In June this year, I released my new novel, Two Spoons of Bitter, A story of love, betrayal and redemption at the Georgetown Indiecon in Georgetown, Colorado. Anne Marie Cannon, my former student in the MFA program was one of the organizers. She had managed the Starbucks in Newtown for years but set herself on a journey of discovery across the country until she found her place in Georgetown. She runs the Silver Queen Ghosts Tours and a needful things type of shop called the Flipping Flea.
She had been an amazingly creative and prolific student who wanted to focus on multi-media storytelling. Back then, I did a whole remote semester with her while she was in London researching her historical novel, Bedlam series, and then documenting her mother’s poignant return to Belgium. Her mother and her family had been forced out of Belgium as a child by the Nazis during WWII –her film project, Last Train to Belgium, is scheduled to be completed by a film crew this summer. Proving – sometimes good stories take time to actualize.
The conference took place in a red brick Victorian schoolhouse, with creaky floors and questionable dark corners. The whole town of Georgetown, an old mining town full of ghosts, sits at 8,000 feet above sea level. All of its streets and houses are just like they were a hundred years ago – history and restoration one of the main activities in the town. Remarkably – they had wonderful restaurants where no one blinked at eye when at the mention of gluten free.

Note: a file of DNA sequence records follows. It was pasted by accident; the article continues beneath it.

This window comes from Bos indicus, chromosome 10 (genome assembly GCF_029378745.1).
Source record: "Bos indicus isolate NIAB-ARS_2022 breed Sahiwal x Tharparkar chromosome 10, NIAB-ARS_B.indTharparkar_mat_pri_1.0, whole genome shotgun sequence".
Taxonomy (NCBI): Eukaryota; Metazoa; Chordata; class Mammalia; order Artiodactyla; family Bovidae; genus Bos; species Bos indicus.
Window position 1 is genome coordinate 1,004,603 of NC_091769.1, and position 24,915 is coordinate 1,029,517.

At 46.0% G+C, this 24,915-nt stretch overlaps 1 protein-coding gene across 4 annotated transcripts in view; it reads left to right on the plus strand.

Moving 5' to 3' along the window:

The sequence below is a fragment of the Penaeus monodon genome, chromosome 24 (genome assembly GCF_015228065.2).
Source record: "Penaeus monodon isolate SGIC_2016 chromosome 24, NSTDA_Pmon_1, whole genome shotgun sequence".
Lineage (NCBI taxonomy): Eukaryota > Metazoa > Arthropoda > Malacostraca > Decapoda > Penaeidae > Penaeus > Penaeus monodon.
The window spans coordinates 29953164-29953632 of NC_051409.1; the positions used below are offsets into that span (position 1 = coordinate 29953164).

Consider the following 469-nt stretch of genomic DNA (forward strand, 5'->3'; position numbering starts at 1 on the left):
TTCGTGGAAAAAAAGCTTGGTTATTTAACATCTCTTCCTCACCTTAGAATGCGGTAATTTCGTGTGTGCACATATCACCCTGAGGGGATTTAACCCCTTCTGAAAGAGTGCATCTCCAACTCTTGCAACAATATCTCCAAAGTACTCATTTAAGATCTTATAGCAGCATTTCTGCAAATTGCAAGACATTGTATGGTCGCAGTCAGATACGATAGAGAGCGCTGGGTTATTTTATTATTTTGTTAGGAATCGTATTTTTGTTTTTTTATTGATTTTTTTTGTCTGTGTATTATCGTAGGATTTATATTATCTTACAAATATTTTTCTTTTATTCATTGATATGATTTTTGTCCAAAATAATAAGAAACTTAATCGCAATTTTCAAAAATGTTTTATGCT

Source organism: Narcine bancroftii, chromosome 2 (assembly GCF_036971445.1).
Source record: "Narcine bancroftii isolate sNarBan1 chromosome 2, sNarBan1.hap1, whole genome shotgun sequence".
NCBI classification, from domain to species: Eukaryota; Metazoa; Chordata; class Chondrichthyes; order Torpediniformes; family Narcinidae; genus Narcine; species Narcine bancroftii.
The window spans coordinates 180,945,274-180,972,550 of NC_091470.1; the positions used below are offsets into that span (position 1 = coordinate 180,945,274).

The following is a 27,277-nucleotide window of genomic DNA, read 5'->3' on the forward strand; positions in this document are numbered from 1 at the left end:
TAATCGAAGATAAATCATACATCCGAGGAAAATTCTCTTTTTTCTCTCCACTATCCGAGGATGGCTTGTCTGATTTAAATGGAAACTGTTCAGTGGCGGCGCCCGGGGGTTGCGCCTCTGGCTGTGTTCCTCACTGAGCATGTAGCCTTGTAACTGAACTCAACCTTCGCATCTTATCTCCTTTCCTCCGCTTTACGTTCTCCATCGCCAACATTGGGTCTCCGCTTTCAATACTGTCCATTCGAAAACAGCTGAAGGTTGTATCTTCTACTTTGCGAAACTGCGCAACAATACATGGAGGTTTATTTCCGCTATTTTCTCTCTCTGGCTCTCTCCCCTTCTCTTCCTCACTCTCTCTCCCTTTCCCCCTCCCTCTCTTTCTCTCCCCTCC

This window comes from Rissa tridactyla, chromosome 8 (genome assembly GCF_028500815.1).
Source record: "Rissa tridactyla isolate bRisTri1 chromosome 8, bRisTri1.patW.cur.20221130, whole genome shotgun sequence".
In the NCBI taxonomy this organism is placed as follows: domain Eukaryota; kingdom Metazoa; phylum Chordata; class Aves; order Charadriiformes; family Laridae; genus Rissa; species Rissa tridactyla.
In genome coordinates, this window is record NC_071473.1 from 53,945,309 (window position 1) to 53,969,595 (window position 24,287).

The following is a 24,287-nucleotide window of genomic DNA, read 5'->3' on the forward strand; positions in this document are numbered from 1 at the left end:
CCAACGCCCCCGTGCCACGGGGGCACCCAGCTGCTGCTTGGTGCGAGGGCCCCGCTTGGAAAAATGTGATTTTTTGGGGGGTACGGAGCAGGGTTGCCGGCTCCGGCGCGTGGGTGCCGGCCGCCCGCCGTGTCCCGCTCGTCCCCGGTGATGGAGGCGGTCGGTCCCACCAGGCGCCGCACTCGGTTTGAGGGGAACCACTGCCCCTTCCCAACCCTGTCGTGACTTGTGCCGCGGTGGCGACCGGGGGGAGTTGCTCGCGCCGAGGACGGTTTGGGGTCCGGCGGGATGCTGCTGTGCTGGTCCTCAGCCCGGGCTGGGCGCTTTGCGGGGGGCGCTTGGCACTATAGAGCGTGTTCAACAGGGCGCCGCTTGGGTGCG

I focused my conference session on Writing Real Life as Fiction due to the fact that the seeds of my novel began with a diary I kept when I managed grants and a five -person team disseminating services for People Living With AIDS who were also addicts. I lived in a small, ultra conservative Southern city at the height of the AIDS crisis in the early 90s. Back then, I witnessed many tragic stories along with corruption and discrimination in some social service agencies. My entire team and I ended up resigning from our jobs in response to the injustice. I wanted to expose it all and give voice to the voiceless but found the task much more complicated than I ever imagined. After many versions in non-fiction, I surrendered to fiction. The shift was not an easy transition. Being a journalist with two degrees in Creative Nonfiction as well as teaching and writing in the genre for years, I revere facts because facts equals truth and truth is the light that shines on the dark places in our messed up world, right?